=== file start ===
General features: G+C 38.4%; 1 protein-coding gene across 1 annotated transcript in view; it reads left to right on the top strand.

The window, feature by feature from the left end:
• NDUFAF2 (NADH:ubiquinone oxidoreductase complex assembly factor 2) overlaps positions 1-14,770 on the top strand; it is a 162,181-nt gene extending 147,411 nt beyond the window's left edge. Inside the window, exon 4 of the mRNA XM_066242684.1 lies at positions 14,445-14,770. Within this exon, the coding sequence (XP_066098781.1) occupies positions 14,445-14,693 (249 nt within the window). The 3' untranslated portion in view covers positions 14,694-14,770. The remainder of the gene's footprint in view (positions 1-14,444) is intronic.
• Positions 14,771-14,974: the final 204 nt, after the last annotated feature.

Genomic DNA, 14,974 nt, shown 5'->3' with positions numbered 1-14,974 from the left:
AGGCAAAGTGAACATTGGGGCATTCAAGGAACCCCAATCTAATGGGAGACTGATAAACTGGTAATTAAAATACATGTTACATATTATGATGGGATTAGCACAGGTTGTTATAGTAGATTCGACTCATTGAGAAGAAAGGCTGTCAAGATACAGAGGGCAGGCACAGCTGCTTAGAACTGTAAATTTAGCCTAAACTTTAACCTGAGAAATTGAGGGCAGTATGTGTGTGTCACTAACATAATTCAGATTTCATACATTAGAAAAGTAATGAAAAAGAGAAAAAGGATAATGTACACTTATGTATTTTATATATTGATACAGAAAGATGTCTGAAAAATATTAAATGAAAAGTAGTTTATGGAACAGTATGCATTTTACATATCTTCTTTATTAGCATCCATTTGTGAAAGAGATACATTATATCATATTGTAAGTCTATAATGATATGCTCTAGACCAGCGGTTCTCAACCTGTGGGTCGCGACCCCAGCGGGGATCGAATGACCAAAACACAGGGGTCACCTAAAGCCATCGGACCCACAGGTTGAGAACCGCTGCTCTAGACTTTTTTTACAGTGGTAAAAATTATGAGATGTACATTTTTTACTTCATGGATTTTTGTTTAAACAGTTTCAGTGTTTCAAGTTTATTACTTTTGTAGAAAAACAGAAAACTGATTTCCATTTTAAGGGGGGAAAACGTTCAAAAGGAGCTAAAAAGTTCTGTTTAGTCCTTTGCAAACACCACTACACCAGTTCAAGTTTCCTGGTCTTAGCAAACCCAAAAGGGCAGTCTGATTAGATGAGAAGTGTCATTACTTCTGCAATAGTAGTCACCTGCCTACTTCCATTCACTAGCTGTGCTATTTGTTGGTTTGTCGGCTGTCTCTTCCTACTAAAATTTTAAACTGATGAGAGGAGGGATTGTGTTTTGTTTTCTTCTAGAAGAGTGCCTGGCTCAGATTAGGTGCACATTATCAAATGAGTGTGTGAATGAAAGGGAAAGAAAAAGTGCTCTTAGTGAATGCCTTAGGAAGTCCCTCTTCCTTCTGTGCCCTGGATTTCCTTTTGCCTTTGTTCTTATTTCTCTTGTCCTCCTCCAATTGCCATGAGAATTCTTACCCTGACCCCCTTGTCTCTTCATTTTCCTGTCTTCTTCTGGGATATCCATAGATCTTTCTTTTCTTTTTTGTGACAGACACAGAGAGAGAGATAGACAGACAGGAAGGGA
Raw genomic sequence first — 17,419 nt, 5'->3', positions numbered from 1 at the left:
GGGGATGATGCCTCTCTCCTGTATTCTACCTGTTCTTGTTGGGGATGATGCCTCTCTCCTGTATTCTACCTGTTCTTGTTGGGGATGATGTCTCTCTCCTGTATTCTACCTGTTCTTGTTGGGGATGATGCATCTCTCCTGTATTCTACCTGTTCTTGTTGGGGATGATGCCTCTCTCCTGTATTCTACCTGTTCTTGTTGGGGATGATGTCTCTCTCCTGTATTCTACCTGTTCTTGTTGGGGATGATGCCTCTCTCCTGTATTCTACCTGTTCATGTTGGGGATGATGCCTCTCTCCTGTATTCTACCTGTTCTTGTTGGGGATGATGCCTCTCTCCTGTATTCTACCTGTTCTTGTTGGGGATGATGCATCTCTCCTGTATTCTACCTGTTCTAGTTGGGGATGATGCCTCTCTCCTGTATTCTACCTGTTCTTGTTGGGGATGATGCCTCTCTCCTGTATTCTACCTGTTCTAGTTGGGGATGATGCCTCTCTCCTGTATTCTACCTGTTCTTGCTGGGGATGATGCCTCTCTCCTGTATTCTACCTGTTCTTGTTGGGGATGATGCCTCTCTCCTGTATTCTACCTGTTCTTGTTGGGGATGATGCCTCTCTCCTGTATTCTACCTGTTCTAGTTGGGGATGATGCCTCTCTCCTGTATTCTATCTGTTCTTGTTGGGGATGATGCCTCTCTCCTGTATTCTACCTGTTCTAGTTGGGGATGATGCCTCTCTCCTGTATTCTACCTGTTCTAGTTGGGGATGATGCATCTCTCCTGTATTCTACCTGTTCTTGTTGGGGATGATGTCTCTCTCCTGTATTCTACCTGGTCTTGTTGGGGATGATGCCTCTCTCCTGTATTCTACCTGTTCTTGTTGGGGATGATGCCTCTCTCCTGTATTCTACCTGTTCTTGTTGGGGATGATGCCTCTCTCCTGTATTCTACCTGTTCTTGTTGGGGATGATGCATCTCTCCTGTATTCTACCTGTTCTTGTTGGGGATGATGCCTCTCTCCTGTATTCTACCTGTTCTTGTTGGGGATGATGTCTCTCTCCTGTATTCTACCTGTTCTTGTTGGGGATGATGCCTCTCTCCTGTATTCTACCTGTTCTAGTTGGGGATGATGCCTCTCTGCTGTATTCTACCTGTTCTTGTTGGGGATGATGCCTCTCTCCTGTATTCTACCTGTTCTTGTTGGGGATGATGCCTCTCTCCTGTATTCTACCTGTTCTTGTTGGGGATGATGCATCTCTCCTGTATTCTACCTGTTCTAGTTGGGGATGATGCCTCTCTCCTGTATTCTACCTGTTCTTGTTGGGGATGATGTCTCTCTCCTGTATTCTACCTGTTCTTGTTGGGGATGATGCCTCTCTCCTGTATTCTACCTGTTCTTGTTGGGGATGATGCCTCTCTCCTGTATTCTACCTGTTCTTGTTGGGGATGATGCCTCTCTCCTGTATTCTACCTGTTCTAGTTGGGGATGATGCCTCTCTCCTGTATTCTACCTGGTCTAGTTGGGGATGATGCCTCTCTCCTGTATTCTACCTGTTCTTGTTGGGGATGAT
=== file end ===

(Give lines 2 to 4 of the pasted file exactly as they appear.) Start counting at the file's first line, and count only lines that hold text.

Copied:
The window, feature by feature from the left end:
• NDUFAF2 (NADH:ubiquinone oxidoreductase complex assembly factor 2) overlaps positions 1-14,770 on the top strand; it is a 162,181-nt gene extending 147,411 nt beyond the window's left edge. Inside the window, exon 4 of the mRNA XM_066242684.1 lies at positions 14,445-14,770. Within this exon, the coding sequence (XP_066098781.1) occupies positions 14,445-14,693 (249 nt within the window). The 3' untranslated portion in view covers positions 14,694-14,770. The remainder of the gene's footprint in view (positions 1-14,444) is intronic.
• Positions 14,771-14,974: the final 204 nt, after the last annotated feature.